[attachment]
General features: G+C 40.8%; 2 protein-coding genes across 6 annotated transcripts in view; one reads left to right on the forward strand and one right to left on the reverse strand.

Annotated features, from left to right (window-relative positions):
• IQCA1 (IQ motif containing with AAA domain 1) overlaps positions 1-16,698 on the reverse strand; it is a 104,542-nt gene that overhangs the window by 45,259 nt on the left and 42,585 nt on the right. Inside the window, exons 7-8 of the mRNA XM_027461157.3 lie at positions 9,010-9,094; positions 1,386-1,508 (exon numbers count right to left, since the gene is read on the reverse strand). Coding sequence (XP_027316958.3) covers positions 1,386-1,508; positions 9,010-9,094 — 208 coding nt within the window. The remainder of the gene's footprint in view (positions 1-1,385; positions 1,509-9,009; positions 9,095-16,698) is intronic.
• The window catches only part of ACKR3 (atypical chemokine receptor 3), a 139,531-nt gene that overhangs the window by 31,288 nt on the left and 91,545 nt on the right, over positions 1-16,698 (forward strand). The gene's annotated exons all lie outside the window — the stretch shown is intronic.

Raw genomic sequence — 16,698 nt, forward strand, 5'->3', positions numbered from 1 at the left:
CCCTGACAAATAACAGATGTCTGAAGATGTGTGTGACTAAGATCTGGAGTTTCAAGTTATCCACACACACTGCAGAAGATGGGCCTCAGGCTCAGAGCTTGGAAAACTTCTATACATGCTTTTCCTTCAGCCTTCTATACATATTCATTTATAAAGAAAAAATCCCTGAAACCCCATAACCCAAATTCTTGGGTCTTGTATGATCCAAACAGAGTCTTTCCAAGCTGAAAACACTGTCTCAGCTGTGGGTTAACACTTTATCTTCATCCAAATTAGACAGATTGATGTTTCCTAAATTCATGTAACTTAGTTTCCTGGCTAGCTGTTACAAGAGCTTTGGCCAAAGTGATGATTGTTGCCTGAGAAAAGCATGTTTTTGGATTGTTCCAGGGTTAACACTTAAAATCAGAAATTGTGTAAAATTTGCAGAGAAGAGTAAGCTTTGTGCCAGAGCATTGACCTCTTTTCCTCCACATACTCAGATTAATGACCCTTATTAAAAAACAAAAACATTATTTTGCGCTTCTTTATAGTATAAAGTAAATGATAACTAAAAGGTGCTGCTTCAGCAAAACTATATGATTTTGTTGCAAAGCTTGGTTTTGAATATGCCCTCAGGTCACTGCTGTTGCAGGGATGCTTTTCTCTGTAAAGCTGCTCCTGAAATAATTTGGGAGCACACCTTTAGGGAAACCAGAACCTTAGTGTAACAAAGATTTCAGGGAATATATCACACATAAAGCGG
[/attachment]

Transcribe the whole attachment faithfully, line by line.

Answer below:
General features: G+C 40.8%; 2 protein-coding genes across 6 annotated transcripts in view; one reads left to right on the forward strand and one right to left on the reverse strand.

Annotated features, from left to right (window-relative positions):
• IQCA1 (IQ motif containing with AAA domain 1) overlaps positions 1-16,698 on the reverse strand; it is a 104,542-nt gene that overhangs the window by 45,259 nt on the left and 42,585 nt on the right. Inside the window, exons 7-8 of the mRNA XM_027461157.3 lie at positions 9,010-9,094; positions 1,386-1,508 (exon numbers count right to left, since the gene is read on the reverse strand). Coding sequence (XP_027316958.3) covers positions 1,386-1,508; positions 9,010-9,094 — 208 coding nt within the window. The remainder of the gene's footprint in view (positions 1-1,385; positions 1,509-9,009; positions 9,095-16,698) is intronic.
• The window catches only part of ACKR3 (atypical chemokine receptor 3), a 139,531-nt gene that overhangs the window by 31,288 nt on the left and 91,545 nt on the right, over positions 1-16,698 (forward strand). The gene's annotated exons all lie outside the window — the stretch shown is intronic.

Raw genomic sequence — 16,698 nt, forward strand, 5'->3', positions numbered from 1 at the left:
CCCTGACAAATAACAGATGTCTGAAGATGTGTGTGACTAAGATCTGGAGTTTCAAGTTATCCACACACACTGCAGAAGATGGGCCTCAGGCTCAGAGCTTGGAAAACTTCTATACATGCTTTTCCTTCAGCCTTCTATACATATTCATTTATAAAGAAAAAATCCCTGAAACCCCATAACCCAAATTCTTGGGTCTTGTATGATCCAAACAGAGTCTTTCCAAGCTGAAAACACTGTCTCAGCTGTGGGTTAACACTTTATCTTCATCCAAATTAGACAGATTGATGTTTCCTAAATTCATGTAACTTAGTTTCCTGGCTAGCTGTTACAAGAGCTTTGGCCAAAGTGATGATTGTTGCCTGAGAAAAGCATGTTTTTGGATTGTTCCAGGGTTAACACTTAAAATCAGAAATTGTGTAAAATTTGCAGAGAAGAGTAAGCTTTGTGCCAGAGCATTGACCTCTTTTCCTCCACATACTCAGATTAATGACCCTTATTAAAAAACAAAAACATTATTTTGCGCTTCTTTATAGTATAAAGTAAATGATAACTAAAAGGTGCTGCTTCAGCAAAACTATATGATTTTGTTGCAAAGCTTGGTTTTGAATATGCCCTCAGGTCACTGCTGTTGCAGGGATGCTTTTCTCTGTAAAGCTGCTCCTGAAATAATTTGGGAGCACACCTTTAGGGAAACCAGAACCTTAGTGTAACAAAGATTTCAGGGAATATATCACACATAAAGCGG